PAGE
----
some. In fact, I'm still passing people at the end, and
finish the race with a mixture of emotions, including-
#1: That wasn't as hard as I thought it would be.
#2: That wasn't as hard as it should
#3: Crits aren't so bad as long as you just go
with the flow. Don't worry about your bike handling, just
try to ride smoothly. If the other guy can do it, so can
you...just follow his lead.
#4: How can you minimize just how wonderful STI
shifting is? Going into and out of the corners, shifting
anytime you felt like it...this is heaven!
#5: Doing another crit would be dangerous, as
there's this voice in the back of my mind that says, hey, what's
the point if you're not up at the front at the end? If I
want to have a good time on a bike, go on a nice ride. If I
want to race...well, that's another thing entirely. Why risk
the crashes, why pay the money if it's just to finish with the
pack? In a road race, it's a different story...half the
reason I used to race was to visit new places and ride roads I
hadn't been on before. Crits? Yeah, sure, I want to
map out the precise location of a sewer access plate by riding
over it 20 times, just in case I might come that way again...
#6: My bike is awesome! This was my first
crit on an OCLV with Rolf wheels, and I just can't say enough for
how well it held its line and never wobbled. Shameful plug
for what we sell? Sure! But it has the benefit of
being true. With the exception of the stem slippage noted
previously, it performed wonderfully. What I could have done
with this bike 25 years ago...
Many thanks go to Bruno, Amber, Steve, Amy, Jeff, Heather, Paul, Brent,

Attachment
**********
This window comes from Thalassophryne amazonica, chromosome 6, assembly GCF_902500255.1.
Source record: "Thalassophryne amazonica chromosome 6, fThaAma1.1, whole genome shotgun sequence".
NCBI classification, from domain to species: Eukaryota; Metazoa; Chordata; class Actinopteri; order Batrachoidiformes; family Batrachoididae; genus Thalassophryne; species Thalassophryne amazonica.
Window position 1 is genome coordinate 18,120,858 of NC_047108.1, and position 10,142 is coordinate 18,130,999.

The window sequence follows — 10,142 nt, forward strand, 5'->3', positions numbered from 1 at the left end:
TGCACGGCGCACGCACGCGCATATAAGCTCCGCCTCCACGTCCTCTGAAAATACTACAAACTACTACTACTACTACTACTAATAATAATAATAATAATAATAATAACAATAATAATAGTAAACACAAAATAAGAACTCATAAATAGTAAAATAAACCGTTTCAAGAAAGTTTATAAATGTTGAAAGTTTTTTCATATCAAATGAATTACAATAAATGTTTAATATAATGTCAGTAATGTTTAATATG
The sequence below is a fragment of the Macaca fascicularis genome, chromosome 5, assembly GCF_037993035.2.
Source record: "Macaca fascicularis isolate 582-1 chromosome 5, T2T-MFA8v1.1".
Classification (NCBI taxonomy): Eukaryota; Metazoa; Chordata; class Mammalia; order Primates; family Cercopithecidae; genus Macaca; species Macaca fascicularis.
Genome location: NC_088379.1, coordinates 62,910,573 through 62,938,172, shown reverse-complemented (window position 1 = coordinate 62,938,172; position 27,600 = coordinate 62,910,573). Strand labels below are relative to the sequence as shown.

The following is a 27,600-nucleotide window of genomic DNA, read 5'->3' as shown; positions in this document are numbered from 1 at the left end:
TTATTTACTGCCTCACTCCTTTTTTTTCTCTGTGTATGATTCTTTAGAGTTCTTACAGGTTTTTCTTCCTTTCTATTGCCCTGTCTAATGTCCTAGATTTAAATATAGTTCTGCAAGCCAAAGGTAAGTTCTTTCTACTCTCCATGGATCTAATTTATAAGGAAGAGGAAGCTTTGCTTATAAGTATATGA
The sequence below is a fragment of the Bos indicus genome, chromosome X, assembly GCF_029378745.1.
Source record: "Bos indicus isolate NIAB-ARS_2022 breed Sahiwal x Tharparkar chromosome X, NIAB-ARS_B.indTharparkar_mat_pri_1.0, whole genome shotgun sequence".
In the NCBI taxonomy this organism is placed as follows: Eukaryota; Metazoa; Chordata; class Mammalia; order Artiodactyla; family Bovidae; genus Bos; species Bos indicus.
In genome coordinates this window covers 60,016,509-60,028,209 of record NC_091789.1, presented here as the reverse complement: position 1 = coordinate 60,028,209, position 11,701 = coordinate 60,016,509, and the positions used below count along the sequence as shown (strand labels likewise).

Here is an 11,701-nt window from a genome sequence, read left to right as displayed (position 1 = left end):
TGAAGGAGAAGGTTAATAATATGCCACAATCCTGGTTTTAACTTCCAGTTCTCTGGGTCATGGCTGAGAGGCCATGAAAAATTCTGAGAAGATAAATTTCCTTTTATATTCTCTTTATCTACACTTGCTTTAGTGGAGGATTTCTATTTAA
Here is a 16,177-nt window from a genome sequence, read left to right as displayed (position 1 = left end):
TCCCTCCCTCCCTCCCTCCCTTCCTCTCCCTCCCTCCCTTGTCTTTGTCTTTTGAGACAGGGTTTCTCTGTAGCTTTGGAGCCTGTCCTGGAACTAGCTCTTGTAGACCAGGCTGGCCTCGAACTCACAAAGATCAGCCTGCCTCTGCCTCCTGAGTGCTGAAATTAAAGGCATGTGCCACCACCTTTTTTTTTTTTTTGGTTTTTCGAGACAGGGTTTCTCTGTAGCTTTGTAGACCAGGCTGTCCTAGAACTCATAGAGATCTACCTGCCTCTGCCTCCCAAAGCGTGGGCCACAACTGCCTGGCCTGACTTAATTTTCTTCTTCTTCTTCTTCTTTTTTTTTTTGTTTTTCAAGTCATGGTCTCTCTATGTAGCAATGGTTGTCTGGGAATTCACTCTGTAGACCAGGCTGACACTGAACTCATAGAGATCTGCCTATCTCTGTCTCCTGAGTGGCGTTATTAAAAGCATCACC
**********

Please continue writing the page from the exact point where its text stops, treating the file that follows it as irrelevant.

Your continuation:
Pam, Courtney, Eric, Igor & Sergei for being out there cheering us on, and to
Pete, Clayton, Mario, Jesus, Jim and Dick, all fellow Chain Reaction
employees and alumni "flying the flag" in Chain Reaction
jerseys! And we shouldn't forget Joe either, our only
employee racing who wasn't appropriately attired. We'll have
to talk to him about that.
More photos from the Timpany Criterium...and one from the past!
Above you see a photo of me after my very first bicycle race, the Redwood
City Criterium, in 1972. 27 years later, after the Timpany
Criterium...I'm in just a bit better shape! The first race found me
on the ground after a crash on gravel in a turn...lost a lot of skin,
including about two feet of hamburger on my left leg and pretty nasty
stuff on the elbows as well. Behind me are my Tifosi at the time,
Mike, Mark and Clint. You can't tell from the photo, but that's a
classic Campy hat I'm wearing...I was pretty much living the life of the
kid in the movie Breaking Away.
you can see here, the Tifosi have improved a bit from my first race, as
Dick is being welcomed back to the land of the living by Courtney, one of
many who came out to cheer us on! On the right you see Dick in
action, jaw clenched, bike leaned over, ready to prove once again that
youth is wasted on the young!
And at the front here you see Pete, the most "experienced"
(ok, oldest) staff member in our Los Altos store. Considering this
was Pete's first race in two years he did very well (as did all of our
riders!). Just to the outside of Pete is Todd, a Chain Reaction